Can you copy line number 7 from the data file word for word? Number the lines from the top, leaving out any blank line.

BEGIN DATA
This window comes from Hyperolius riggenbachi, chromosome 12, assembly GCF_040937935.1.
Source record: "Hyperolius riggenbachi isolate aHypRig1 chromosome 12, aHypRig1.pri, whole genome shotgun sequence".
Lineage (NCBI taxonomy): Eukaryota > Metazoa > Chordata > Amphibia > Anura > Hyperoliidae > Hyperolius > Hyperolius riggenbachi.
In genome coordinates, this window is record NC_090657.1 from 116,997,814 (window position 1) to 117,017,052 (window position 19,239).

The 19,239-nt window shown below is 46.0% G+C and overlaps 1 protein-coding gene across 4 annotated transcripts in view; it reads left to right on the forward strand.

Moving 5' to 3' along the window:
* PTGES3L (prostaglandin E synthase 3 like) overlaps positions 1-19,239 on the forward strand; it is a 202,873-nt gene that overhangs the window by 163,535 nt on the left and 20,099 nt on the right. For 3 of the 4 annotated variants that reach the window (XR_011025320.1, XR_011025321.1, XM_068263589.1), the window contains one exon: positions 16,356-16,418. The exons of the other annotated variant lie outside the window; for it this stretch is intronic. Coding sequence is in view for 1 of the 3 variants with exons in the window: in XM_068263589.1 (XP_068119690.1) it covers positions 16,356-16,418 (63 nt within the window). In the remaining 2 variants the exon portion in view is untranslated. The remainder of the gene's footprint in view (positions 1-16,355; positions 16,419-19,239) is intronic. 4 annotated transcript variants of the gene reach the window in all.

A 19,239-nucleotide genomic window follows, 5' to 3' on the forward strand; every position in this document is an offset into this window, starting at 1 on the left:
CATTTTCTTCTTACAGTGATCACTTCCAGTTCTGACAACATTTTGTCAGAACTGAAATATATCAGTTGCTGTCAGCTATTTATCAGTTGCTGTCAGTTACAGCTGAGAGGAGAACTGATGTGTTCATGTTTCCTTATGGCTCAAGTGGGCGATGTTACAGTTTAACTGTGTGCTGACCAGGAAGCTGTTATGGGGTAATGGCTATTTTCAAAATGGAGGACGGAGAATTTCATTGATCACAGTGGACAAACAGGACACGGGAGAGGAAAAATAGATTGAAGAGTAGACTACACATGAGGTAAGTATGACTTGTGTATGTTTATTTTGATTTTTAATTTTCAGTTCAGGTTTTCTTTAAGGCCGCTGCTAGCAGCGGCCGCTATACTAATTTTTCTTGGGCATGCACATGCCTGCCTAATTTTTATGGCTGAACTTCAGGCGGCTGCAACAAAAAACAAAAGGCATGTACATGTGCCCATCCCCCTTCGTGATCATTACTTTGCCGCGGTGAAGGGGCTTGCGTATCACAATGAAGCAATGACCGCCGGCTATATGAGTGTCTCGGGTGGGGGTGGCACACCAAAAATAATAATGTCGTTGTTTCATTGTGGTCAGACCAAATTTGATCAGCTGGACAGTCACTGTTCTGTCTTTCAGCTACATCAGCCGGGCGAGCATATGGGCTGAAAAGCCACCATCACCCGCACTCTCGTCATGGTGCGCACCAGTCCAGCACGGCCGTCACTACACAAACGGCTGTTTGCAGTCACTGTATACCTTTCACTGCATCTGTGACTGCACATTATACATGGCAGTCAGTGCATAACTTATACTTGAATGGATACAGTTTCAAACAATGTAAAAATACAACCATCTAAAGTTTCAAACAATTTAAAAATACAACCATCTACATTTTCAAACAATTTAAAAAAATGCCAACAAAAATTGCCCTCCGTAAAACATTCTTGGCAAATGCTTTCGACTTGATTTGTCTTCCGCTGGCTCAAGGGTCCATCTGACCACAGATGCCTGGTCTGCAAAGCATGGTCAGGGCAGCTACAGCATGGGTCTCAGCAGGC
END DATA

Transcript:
* PTGES3L (prostaglandin E synthase 3 like) overlaps positions 1-19,239 on the forward strand; it is a 202,873-nt gene that overhangs the window by 163,535 nt on the left and 20,099 nt on the right. For 3 of the 4 annotated variants that reach the window (XR_011025320.1, XR_011025321.1, XM_068263589.1), the window contains one exon: positions 16,356-16,418. The exons of the other annotated variant lie outside the window; for it this stretch is intronic. Coding sequence is in view for 1 of the 3 variants with exons in the window: in XM_068263589.1 (XP_068119690.1) it covers positions 16,356-16,418 (63 nt within the window). In the remaining 2 variants the exon portion in view is untranslated. The remainder of the gene's footprint in view (positions 1-16,355; positions 16,419-19,239) is intronic. 4 annotated transcript variants of the gene reach the window in all.